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Briffett says the belief he had at age 25 “that he could do it all” is gone. Later in life “don’t pretend you can do it all.” He gives an example: Wagestream has focused on the hospitality, retail and healthcare sectors. “I think if I was 25 years old, I probably would have tried to sell Wagestream to everyone from manufacturing to logistics,” he says. But he knew from experience that “you can try to be too much for too many and ultimately get no traction at all.” [sectors]”.

Barney Wragg, who founded Karakuri, the “robot chef” startup in 2018 at the age of 45, he says it’s a huge advantage now to know “when to work until 2 a.m. and when to stop,” as opposed to when he was in his 20s.

Investor Bias Goes Both Ways

For some first-time founders in their 40s with established contacts at the top of the startup ecosystem, it’s really as simple as sending a single email and receiving $1 million.

“I wrote to a former leader, a very important person in my development,” says Dinardo. “I said, ‘I’m thinking of building on this technology, what do you think? Will you bless this idea? And the person responded by saying, ‘How much money do you want?’… In fact, it took me 24 hours to figure out the correct answer to that question: all I had done was produce a couple of slides. The answer was a million dollars.”

But some older founders talk about running into some venture capitalists’ preconceptions when raising funds, particularly younger analysts.

“I would say there is probably a negative age bias in a lot of investors,” says Wragg, who was an early employee of chipmaker ARM and hadn’t tried to raise cash for an early-stage startup since the 1990s.

Wragg says getting back into that pool was “difficult for him in his 40s.” While “historic tech funds were staffed by founders,” many now have “pretty young analysts with limited or no experience within the startup community making investment decisions,” he says.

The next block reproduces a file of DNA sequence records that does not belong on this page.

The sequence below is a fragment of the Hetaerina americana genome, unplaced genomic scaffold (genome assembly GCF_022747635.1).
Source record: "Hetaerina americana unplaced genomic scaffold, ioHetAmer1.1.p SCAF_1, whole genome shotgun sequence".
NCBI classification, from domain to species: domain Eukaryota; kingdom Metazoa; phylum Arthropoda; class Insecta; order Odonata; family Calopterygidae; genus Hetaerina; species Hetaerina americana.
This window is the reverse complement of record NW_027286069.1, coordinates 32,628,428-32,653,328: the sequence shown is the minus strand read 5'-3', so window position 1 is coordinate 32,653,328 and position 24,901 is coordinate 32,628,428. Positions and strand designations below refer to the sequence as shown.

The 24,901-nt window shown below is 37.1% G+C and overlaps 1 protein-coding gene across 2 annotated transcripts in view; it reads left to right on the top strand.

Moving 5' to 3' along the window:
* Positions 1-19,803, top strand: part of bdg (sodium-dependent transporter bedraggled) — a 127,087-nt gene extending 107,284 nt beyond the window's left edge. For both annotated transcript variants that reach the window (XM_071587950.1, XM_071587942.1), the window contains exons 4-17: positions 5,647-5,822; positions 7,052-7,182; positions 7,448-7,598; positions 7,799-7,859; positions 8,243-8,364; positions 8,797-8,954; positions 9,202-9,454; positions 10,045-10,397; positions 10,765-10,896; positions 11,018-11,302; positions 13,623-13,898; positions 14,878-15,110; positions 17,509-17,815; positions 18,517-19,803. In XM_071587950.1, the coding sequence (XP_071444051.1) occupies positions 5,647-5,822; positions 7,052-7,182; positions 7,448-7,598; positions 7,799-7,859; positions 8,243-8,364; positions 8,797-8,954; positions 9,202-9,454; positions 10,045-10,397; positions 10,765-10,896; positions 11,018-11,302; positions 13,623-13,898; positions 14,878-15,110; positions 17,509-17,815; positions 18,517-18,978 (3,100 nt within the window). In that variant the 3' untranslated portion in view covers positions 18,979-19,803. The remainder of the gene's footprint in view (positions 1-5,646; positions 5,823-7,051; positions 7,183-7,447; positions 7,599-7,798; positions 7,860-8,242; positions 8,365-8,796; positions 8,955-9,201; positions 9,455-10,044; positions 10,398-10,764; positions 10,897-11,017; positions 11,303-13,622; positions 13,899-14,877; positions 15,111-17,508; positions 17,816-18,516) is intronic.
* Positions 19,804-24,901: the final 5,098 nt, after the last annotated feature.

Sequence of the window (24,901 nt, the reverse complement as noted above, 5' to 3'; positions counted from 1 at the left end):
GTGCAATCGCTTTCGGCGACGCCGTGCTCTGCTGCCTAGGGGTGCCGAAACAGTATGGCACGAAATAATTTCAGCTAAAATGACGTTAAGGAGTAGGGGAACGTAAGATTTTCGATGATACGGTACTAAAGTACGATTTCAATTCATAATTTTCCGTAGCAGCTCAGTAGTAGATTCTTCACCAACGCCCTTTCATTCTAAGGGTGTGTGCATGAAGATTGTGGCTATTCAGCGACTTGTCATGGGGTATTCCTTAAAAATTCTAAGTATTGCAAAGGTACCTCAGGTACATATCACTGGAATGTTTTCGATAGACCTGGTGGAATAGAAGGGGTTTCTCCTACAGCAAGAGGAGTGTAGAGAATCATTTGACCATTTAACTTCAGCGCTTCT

Wagestream’s Briffett agrees that sometimes venture capitalists require founders to be over 40 years old to insist on their commitment.

“I’m older than most investors now, but like Madonna, I’ll still be singing at 49,” he says. “I think VC money should flow for all ages. If you’re an eloquent 20-year-old with a grand vision, why can’t that be funded? I just think that should work both ways. The older you get, the more it’s like, ‘Why do you still want to do this? Do you have the energy to do this?

“Any VC financing a growing company knows that it’s a high-energy thing, it’s not like you can have another life. So you have to be able to convince them that you’re in.”

Only the beginning?

Has their breakneck experience left the founders wanting more?

Gadhia “definitely” has plans for startups and “is currently having some conversations with a different set of friends about launching a new business.” “I think it’s because there’s nothing better than starting your own business and seeing it prosper,” she says.

Maniscalco is focusing on Algorithmiq for now, but wants her experience to inspire other women in their 40s to start a startup.

“It’s less common for women to really make a drastic change after 40. You have a family, you think you’re settled,” she says. “I would love to see more women my age take risks. In many cases, life is unpredictable, nowadays the labor market is unpredictable, so if you are passionate about something, there should be no fear of change.”

Naomi Ackerman is a freelance business writer and tweets from @nomiackerman.